I’ve dived in BCDs that are too large or too small for me (including an XS). I’ve dived with masks that pinch my nose, regs with super-high breathing resistance and while overweighted by 3-4 kg. Did I enjoy the experience? Not particularly, but it wasn’t a particularly big deal. So while I do prefer the comfort of my own gear, I can make do with pretty much anything that is reasonably close. Except with these fins – with these fins, it wasnt just a mental thing. I was physically affected during my diving.
So that got me thinking – if my choice of fins messed up my diving zen so badly, what are the implications for that for all the people who have recently learned to dive, who are going on diving trips and are wearing fins that may not be optimal for them? To what degree is a diver’s trim (and therefore buoyancy), breathing rate and general comfort level in the water affected by poorly-matching fins?
So we modified our buoyancy specialty in certain cases to make sure we spent time experimenting with various types of fins – and we tried this with divers of varying levels (beginner to over a hundred dives). And it has proven to be a game-changer for a significant majority of the divers – in most cases, there was ONE Goldilocks fins which just made the entire system (BCD, weight distribution, kicking, buoyancy) work together in a significantly better way.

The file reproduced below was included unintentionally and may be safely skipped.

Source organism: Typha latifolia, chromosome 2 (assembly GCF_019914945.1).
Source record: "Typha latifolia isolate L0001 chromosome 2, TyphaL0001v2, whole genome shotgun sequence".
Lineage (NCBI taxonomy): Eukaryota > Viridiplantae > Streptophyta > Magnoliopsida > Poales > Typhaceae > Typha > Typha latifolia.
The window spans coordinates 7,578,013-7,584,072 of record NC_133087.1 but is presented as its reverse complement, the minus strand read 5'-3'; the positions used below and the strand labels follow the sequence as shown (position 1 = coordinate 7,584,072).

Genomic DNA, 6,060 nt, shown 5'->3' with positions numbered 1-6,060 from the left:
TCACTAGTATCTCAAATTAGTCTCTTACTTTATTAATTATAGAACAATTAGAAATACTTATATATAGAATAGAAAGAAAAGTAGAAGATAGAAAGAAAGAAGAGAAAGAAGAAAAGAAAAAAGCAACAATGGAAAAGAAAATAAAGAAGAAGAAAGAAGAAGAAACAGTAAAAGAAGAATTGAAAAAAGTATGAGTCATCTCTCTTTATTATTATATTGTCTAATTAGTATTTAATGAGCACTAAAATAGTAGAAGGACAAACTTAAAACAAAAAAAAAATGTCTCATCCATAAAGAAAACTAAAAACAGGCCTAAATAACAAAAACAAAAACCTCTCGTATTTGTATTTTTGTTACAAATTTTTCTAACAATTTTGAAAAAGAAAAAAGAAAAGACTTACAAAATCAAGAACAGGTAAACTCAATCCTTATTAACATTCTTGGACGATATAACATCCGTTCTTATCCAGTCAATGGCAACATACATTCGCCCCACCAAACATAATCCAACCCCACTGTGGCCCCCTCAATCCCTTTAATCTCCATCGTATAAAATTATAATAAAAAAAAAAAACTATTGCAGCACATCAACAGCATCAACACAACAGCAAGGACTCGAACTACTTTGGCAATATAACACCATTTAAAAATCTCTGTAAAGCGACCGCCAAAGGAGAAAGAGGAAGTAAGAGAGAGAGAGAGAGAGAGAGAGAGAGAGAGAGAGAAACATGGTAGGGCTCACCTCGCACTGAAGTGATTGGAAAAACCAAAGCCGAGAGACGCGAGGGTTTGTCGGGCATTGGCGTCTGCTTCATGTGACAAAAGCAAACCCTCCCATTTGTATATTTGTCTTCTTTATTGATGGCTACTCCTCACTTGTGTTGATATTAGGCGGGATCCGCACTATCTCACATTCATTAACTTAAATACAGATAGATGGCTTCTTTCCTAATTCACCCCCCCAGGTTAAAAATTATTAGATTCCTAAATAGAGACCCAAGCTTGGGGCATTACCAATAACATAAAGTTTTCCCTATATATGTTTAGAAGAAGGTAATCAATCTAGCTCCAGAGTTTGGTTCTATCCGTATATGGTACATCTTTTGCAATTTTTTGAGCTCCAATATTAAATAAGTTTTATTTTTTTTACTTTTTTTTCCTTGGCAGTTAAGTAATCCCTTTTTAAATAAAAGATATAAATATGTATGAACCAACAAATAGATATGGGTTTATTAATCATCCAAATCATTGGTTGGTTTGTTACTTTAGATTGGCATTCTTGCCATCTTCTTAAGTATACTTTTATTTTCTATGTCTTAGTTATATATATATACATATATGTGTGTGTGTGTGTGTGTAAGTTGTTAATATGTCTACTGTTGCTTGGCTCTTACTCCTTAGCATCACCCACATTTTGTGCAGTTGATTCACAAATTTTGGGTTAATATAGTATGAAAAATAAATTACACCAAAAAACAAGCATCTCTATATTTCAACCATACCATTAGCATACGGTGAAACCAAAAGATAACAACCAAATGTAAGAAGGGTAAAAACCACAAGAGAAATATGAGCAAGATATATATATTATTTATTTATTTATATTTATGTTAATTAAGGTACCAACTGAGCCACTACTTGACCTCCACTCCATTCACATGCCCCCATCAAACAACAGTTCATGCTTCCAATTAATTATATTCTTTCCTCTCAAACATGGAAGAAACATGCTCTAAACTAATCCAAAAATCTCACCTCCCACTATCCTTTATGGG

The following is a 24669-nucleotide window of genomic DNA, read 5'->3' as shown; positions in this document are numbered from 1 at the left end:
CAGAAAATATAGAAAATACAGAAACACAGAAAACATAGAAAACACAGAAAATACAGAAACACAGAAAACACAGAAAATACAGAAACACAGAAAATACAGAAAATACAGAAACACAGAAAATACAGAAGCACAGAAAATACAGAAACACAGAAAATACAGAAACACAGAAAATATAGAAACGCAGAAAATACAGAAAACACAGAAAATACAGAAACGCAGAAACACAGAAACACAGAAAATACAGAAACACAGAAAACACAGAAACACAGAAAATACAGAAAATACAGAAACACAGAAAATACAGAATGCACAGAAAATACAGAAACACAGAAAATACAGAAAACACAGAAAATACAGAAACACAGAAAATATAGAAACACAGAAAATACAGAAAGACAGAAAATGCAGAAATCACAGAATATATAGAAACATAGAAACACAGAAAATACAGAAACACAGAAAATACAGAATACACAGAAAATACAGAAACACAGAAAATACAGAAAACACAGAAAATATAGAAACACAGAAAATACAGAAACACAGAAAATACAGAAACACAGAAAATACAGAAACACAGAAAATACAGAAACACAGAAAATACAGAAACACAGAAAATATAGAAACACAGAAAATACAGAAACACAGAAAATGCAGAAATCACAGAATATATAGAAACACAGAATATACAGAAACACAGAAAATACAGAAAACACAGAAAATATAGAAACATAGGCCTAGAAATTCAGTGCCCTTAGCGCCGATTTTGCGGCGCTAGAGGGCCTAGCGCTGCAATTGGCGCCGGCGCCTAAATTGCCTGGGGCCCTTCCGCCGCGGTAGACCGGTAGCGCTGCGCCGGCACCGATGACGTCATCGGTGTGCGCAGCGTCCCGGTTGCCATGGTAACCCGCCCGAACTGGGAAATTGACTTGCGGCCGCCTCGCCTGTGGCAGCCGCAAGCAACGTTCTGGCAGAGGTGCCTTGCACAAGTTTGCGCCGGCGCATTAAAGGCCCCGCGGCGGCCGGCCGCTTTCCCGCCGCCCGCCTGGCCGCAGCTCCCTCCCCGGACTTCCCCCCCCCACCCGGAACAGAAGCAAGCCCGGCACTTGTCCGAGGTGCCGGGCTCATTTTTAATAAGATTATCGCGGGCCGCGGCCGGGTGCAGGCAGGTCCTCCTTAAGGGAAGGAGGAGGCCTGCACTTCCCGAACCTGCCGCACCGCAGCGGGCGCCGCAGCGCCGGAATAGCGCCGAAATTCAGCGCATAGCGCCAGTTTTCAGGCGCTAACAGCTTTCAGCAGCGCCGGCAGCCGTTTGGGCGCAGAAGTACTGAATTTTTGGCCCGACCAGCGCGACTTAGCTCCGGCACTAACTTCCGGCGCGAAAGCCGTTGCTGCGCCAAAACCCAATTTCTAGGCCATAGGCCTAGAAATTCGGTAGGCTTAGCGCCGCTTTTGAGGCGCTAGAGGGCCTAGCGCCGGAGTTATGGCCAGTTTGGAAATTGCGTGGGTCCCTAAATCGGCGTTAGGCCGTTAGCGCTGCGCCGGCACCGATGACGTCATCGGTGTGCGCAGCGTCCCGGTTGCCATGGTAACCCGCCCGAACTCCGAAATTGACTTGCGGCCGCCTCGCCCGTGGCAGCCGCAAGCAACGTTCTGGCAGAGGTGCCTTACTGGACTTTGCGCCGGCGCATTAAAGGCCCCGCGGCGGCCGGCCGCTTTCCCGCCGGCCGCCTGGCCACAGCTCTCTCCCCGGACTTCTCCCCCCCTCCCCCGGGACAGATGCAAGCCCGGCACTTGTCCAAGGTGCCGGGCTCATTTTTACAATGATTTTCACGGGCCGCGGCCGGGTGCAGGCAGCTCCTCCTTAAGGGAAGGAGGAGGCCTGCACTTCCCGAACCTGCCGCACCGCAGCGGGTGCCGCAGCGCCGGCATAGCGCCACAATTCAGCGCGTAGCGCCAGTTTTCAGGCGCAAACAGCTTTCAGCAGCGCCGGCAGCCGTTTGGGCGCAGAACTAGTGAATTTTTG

And really, it makes sense. Fins may not be very heavy, but they are the furthest item from your center of buoyancy/gravity and so exert the greatest moment on your trim. A small change in buoyancy characteristic of your fin can have a greater impact than a kilo extra on your belt. Then add to that your kicking style – do you prefer slower, more powerful strokes or shorter, faster kicks, and which affects your breathing pattern more? The right fins fix all these issues.